3 Ways to Meditate More

Ask anyone how they’re doing these days and the answer is often the same: busy!

As a society, we reward overachievers. Advertising often shames us into thinking we need to be or buy more. Even funding for the arts and exercise — two places where we can release our pent up energy and enter a meditative state — is being cut in schools. Rarely do we have time to pause, be still and reflect.

When we feel busy and stressed, we often distract ourselves with things like TV, internet, eating, shopping or drinking alcohol. Those temporary fixes don’t solve our problems or cross anything off our to-do lists. What we need, instead, is to turn our attention inward and draw back to our inner strength and sense of peace. This is what many call, “finding your center,” and is one of the highest purposes of meditation.

To operate from our center gives us mental clarity; the tasks at hand will be much less daunting and we’ll be more present to handle them. This may not take tasks off of our agenda, but it may make them feel easier or give us the skills to move through them more quickly. Here are three tips to bring more meditation into your day so you can find your own center.

Do It FIrst Thing

Before your mind gets running, before you have coffee, before you lose contact with your subconscious Dream Self, roll out of bed and go straight to your mediation cushion.  This sets the tone for your entire day to be more calm and centered. Sure you might have to set the alarm 10 minutes earlier to make it happen, but it’s worth it!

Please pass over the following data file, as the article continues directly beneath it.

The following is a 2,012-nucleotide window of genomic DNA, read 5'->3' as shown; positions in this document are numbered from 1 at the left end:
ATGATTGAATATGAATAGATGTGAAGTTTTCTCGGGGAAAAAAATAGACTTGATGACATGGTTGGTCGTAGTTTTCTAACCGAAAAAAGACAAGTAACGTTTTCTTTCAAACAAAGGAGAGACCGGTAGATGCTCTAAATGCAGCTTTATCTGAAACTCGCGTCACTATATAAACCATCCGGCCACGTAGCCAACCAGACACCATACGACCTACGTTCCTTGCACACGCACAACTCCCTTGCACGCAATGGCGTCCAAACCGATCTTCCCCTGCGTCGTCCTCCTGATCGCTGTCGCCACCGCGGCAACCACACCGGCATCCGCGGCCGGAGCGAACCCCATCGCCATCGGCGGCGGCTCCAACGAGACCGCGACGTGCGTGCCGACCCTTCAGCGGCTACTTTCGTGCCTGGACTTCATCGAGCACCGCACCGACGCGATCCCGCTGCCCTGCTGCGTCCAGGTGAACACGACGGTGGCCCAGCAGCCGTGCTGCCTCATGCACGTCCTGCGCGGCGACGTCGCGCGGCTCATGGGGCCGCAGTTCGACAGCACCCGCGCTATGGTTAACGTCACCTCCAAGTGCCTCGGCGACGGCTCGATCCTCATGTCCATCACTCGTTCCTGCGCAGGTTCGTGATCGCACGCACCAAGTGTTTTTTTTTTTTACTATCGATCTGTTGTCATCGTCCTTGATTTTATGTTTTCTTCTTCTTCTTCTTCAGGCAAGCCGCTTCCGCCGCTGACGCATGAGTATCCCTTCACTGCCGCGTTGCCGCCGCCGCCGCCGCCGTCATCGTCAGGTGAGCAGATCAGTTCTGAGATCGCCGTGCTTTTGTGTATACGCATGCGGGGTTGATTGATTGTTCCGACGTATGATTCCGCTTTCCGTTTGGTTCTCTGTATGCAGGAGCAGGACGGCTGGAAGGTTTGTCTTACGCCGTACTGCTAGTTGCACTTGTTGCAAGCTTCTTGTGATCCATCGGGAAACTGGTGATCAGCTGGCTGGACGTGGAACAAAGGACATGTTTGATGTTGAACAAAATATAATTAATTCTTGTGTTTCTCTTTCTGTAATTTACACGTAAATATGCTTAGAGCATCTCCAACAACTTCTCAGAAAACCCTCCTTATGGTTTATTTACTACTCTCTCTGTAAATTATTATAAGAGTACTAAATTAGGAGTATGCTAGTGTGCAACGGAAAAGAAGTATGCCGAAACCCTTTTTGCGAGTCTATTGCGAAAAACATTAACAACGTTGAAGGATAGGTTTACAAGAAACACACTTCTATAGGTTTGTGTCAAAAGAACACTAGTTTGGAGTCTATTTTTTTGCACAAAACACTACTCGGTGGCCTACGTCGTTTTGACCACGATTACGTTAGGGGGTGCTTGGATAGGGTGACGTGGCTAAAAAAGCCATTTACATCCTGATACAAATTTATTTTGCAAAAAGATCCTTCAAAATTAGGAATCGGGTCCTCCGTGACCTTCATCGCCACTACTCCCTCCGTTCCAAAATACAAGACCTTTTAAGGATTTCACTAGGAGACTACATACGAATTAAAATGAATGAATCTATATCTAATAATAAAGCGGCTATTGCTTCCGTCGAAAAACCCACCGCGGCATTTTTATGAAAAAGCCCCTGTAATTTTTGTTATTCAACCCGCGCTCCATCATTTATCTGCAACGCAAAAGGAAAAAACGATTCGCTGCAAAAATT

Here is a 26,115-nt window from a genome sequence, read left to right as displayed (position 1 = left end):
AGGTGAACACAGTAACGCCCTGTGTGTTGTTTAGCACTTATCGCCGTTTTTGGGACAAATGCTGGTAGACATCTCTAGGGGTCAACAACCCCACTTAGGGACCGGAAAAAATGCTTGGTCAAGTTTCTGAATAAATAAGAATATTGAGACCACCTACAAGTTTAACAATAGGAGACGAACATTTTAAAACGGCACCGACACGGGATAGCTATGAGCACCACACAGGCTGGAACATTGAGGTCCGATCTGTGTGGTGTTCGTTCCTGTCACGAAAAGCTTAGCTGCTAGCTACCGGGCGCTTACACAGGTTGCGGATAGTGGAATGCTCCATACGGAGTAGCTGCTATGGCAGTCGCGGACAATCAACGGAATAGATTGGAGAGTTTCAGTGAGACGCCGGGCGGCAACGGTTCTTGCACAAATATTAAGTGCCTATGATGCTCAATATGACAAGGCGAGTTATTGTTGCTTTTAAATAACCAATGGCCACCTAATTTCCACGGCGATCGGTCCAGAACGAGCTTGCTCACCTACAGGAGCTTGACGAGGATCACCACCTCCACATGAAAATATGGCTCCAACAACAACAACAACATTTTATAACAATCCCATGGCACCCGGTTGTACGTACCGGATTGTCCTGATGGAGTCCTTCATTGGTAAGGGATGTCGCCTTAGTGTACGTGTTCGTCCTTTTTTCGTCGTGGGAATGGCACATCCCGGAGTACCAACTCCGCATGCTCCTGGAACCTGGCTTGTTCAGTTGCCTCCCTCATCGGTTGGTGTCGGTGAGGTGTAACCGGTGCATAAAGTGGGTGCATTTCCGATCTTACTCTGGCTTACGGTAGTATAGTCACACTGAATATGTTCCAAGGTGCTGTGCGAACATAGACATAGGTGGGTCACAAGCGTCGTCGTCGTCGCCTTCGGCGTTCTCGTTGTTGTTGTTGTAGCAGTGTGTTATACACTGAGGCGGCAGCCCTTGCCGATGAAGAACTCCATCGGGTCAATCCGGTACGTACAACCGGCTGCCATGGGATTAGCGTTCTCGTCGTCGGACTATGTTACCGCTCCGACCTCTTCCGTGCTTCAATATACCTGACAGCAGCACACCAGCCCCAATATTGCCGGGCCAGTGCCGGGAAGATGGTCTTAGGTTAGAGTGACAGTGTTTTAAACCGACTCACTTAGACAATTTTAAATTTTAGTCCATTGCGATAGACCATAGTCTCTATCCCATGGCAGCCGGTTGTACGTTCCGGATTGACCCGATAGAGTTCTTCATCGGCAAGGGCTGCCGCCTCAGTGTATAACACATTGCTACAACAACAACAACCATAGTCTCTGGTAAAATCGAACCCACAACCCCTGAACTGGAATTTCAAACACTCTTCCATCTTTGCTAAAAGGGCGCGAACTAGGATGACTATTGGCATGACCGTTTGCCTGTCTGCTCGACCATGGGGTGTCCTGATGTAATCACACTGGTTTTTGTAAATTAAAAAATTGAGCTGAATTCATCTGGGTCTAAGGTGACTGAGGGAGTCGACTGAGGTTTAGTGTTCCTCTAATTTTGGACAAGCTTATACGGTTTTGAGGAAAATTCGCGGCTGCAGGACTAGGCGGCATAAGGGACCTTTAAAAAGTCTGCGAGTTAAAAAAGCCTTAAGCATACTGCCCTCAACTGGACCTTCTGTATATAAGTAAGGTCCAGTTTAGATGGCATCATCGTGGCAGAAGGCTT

My Bookshelf Altar

Create a Sacred Space

Dedicate a space specifically for the purpose of connecting with yourself. If you have a little corner of your room, or a special spot out on the patio that you love, you’ll be more likely to go there. Keep your sacred space clean, free of distractions and full of beautiful and inspiring things. Meditation can happen almost spontaneously if you feel good and love where you are.

Mindfulness in Times of Transition

When you’re on the go, the natural tendency is to rush. But, when we rush is usually when we have little accidents — like spilling a drink — that require more time to remedy than if we’d just gone at our regular pace. Try purposefully using transitions to bring more mindfulness to your day.

When you get to work, park your car, then sit in it with your eyes closed and take five slow, deep breaths before getting on with your day. Or, after yoga class, see how long you can go without talking, so you can linger in your own center.